Characterization of linen modified by low temperature plasma and enzymatic hydrolysis

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Characterization of linen modified by low temperature plasma and enzymatic hydrolysis


Author: Wong, Ka-kee
Title: Characterization of linen modified by low temperature plasma and enzymatic hydrolysis
Degree: Ph.D.
Year: 1999
Subject: Linen
Enzymes -- Industrial applications
Hong Kong Polytechnic University -- Dissertations
Department: Institute of Textiles and Clothing
Pages: xviii, 253 leaves : ill. ; 30 cm
Language: English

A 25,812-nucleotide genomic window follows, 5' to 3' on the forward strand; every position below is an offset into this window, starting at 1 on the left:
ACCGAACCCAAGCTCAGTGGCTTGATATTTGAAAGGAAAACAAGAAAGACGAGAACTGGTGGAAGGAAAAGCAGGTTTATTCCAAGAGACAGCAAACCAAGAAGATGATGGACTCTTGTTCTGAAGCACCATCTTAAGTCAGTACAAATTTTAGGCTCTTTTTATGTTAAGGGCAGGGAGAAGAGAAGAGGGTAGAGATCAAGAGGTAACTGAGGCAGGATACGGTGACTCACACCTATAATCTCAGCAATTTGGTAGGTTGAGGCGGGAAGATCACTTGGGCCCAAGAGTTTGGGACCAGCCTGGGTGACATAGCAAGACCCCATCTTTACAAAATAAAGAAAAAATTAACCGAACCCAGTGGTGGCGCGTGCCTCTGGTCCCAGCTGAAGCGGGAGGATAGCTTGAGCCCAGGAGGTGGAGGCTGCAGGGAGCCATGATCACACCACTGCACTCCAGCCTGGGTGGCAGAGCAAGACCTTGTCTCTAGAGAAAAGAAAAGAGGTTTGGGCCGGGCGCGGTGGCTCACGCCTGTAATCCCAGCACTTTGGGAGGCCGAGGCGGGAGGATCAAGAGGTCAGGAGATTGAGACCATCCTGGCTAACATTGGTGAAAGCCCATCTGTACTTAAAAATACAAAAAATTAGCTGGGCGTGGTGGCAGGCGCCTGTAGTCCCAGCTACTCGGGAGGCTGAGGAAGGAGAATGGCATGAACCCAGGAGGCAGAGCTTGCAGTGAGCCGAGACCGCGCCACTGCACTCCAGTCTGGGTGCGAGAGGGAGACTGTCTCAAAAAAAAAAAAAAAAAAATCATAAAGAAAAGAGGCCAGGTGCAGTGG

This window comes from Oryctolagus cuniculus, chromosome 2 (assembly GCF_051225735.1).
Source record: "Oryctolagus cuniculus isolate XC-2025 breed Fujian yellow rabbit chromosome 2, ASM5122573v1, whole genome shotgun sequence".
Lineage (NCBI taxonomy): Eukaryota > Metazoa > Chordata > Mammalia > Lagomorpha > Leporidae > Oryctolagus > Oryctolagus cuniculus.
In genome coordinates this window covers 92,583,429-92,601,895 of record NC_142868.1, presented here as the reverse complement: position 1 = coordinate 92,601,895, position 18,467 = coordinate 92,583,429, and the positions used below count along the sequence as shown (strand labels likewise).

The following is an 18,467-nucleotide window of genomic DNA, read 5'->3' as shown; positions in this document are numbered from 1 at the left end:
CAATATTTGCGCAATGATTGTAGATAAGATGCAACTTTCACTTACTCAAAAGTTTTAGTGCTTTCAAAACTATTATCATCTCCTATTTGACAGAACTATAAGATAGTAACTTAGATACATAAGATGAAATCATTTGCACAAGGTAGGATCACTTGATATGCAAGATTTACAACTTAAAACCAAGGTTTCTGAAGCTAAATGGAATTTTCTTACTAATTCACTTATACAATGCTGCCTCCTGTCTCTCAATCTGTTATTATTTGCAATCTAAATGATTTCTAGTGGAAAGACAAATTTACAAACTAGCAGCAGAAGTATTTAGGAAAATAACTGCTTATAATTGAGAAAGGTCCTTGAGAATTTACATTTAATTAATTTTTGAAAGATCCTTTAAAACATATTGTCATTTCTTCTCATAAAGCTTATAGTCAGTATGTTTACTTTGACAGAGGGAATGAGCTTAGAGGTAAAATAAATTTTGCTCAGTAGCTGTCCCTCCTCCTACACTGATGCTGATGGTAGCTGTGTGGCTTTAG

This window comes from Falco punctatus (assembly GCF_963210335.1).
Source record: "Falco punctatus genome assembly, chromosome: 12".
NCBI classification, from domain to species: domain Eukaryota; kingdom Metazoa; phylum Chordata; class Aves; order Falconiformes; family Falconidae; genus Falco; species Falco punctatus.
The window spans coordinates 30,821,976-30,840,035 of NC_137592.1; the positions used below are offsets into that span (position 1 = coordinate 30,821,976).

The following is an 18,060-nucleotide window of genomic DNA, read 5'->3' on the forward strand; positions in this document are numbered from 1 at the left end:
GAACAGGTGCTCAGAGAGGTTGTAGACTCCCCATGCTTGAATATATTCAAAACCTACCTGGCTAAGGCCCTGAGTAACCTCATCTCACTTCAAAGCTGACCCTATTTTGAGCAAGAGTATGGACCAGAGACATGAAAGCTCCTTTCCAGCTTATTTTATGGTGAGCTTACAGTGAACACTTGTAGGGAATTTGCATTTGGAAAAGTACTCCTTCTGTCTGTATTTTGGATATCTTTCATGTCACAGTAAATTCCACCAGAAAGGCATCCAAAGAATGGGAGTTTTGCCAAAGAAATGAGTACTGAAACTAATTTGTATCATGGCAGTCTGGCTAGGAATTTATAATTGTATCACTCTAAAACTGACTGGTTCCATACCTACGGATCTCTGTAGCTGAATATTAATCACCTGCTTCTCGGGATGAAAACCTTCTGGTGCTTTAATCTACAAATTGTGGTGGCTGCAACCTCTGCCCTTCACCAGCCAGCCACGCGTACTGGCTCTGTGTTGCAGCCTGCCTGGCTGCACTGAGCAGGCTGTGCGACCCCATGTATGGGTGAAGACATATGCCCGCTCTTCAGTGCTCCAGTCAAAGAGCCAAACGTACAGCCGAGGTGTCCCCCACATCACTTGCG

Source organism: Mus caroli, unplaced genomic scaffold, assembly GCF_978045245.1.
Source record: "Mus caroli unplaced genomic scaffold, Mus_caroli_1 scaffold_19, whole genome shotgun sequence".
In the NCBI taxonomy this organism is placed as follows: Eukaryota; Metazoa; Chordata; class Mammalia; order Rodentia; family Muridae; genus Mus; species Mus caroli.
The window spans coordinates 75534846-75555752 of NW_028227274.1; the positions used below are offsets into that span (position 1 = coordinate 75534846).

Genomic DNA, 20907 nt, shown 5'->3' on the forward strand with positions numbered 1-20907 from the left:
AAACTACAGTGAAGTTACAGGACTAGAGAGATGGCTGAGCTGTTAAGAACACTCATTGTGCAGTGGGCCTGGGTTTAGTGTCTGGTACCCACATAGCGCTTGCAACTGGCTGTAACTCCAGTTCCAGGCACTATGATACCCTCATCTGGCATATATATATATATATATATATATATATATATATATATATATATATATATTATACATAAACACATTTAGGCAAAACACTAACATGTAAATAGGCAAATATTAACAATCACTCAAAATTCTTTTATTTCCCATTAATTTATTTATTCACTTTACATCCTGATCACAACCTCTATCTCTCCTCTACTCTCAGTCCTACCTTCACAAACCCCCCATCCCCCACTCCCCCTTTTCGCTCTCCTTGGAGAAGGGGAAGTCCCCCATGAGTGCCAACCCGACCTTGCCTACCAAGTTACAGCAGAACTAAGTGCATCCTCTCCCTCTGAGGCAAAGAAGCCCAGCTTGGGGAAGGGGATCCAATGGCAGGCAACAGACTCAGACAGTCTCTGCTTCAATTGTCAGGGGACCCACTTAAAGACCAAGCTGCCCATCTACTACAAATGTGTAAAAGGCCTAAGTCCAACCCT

Abstract: This thesis is concerned with a study on the effects of low temperature plasma pretreatment and enzyme treatment as well as their synergy in order to modify the properties of linen. Linen is more expensive due to the difficulties in processing and it faces strong competition with other natural fibers. Fiber modification, preparation and finishing treatments by environmentally friendly processes are essential in order to minimize the chemical waste and associated disposal problem. Characterizations of the modified linen have been carried out and the effects of the treatments have been experimentally determined. Fiber bulk structure and properties have been studied along with the mechanical properties, surface morphology and properties, and dyeing properties of linen. A number of modern characterization techniques have been applied such as the Environmental Scanning Electron Microscopy, Atomic Force Microscopy, X-ray Photoelectron Spectroscopy and a downward wicking measurement. Low temperature plasma treatments were applied to linen with oxygen and argon gases, various levels of discharge power and exposure time. It was discovered by X-ray Photoelectron Spectroscopy that the surface oxygen content of the low temperature plasma treated linen was increased, along with the formation of voids and cracks on the fiber surface. The fabric weight loss increased with the exposure time. No significant change in x-ray crystallinity and cuprammonium fluidity was found. A slight reduction of the moisture regain was detected. Fabric water uptake and strength first were increased and then decreased with the prolonged exposure whereas fabric bending rigidity, hysteresis and wrinkle recovery were slightly improved. Environmental Scanning Electron Microscopy illustrated the time series images of flax surface appearance changed by the low temperature plasma treatment for the first time. With the image processing techniques and Atomic Force Microscopy, a comprehensive understanding of the surface morphology of low temperature plasma treated flax fibers was achieved. The wetting properties of low temperature plasma treated linen were studied by a downward wicking experiment. Wicking properties of linen were greatly improved by the application of low temperature plasma treatment. Further investigation was conducted in order to study the synergy of low temperature plasma and enzyme treatment. Enzymes have been used extensively in cotton textiles to remove small fiber ends from fabric surface, create a smooth fabric appearance and introduce a degree of softness without using traditional chemical treatments. The low temperature plasma pretreatment enhanced the effectiveness of enzyme treatment. With an oxygen gas for 2.5 minutes exposure time, a faster reaction rate and acceptable strength loss percentage were achieved. The surface roughness created by the low temperature plasma treatment were further deepened and smoothed by the enzyme treatment. Fabric yellowing occurred after plasma exposure and the whiteness was almost recovered after the enzyme treatment. An increase of fabric water uptake was further provided by the enzyme treatment. Fabric bending rigidity, hysteresis and wrinkle recovery were slightly improved by both treatments. Low temperature plasma pretreatment improved dyeing performance for a direct dye of small molecule size. However, an adverse effect of dyeing performance was obtained after the enzyme treatment. As a comparison, the study of enzyme treatment on mercerized linen was also carried out. The factors concerned were the mercerization tension, concentration of cellulase, incubation time and mechanical agitation. Experimental results confirmed that the effectiveness of enzyme treatment was strengthened by the mercerization pretreatment. Higher reduction of fabric stiffness, minimization of the loss of tensile strength, shortening of the original treatment time, complete removal of surface fibrils and improvement of dyeing performance for direct dyes were achieved. On the other hand, the effect of mechanical agitation on the efficiency of enzyme treatment has been studied and the results revealed that the reduction of both bending rigidity and hysteresis were achieved by applying a higher mechanical agitation during the enzyme treatment. It was found that low temperature plasma pretreatment was more effective than the mercerization pretreatment in improving the effectiveness of enzyme treatment. The present thesis illustrates that the application of two environmentally friendly processing technologies can achieve significant improvements of fiber properties in terms of fabric wetting and dyeability, and moderate improvement of fabric strength, wrinkle recovery, bending rigidity and hysteresis.

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